(Reuters) – A chronic foot issue may be the biggest threat to Rafa Nadal’s bid for a record-extending 14th French Open trophy this month, with the injury preventing the Spaniard from rediscovering the kind of form he will need to see off a host of challengers.
Nadal, who is also looking for a 22nd major title that would give him a little more breathing space ahead of Novak Djokovic and Roger Federer, had said he considered retirement after missing the bulk of 2021 due to the problem.
The 35-year-old did not look to have lost a step at the Australian Open earlier this year, however, his triumph on Melbourne’s hardcourts giving him a record 21st Grand Slam title to break a three-way tie with Federer and Djokovic.
Injury issues struck again in March when he suffered a stress fracture in his rib during his run to the Indian Wells final and the left-hander only returned to competition in Madrid this month.
In a further jolt to his French Open hopes, Nadal was beaten by 19-year-old Carlos Alcaraz in the Madrid quarter-finals before losing to Canadian Denis Shapovalov in the third round of the Rome Masters.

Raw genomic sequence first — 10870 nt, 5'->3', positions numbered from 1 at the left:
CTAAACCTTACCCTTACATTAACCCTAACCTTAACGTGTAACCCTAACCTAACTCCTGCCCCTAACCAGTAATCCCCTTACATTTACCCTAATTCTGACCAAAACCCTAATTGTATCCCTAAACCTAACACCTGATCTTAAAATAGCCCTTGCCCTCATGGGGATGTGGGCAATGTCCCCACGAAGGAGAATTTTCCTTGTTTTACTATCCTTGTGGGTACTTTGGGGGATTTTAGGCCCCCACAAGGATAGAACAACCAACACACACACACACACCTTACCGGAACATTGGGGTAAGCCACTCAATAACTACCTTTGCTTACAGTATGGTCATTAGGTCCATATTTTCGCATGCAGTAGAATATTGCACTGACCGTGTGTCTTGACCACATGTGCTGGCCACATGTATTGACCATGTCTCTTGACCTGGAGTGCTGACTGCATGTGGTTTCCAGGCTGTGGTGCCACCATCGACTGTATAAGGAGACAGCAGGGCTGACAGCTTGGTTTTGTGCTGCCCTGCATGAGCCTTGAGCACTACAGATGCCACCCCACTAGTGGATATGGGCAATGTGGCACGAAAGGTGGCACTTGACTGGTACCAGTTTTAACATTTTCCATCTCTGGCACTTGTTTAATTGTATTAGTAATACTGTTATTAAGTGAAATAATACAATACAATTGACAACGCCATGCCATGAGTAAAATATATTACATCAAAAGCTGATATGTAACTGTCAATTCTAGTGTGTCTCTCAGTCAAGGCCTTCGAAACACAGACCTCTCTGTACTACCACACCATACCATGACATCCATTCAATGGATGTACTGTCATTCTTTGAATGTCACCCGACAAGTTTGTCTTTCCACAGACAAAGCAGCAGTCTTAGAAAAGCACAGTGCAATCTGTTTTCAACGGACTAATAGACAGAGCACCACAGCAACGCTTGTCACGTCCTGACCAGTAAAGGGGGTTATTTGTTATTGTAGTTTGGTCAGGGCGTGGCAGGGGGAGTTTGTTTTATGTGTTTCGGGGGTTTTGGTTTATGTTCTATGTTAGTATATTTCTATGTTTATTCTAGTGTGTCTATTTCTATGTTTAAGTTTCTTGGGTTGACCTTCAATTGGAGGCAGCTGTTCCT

“I had my foot again with a lot of pain,” a frustrated Nadal told reporters after his loss to Shapovalov. “I am a player living with an injury – it is nothing new.
“Unfortunately, my day-by-day is difficult, honestly. Even like this, I am trying hard … it can be frustrating that a lot of days I can’t practise the proper way.”
Any doubts about his participation in the French Open, which starts on Sunday and ends with the men’s final on June 5, were laid to rest when he appeared on Court Philippe Chatrier on Wednesday for a practice session and showed no signs of discomfort.
Nadal had won the French Open four years in a row before losing to eventual champion Djokovic in the semi-finals last year – just the third time he was beaten at the claycourt major since his debut in 2005.
The Spaniard will have to regain his aura of invincibility quickly at Roland Garros – Djokovic looked in peak form during his Rome Masters title run and Alcaraz signalled his Paris potential with claycourt triumphs in Barcelona and Madrid.
But the world number five, whose achievements earned him a statue of steel at Roland Garros, should be considered the favourite if he is fit, said 2004 French Open semi-finalist Tim Henman.
“It’s tough to call. Nadal’s foot is obviously a big question,” said Eurosport tennis expert Henman.
“I think everyone hopes that he’s going to be fit and healthy while Djokovic won last week in Rome and played very, very well … If Nadal is fit, given his record, I think you have to give him the edge.”
(Reporting by Sudipto Ganguly in Mumbai; editing by Peter Rutherford)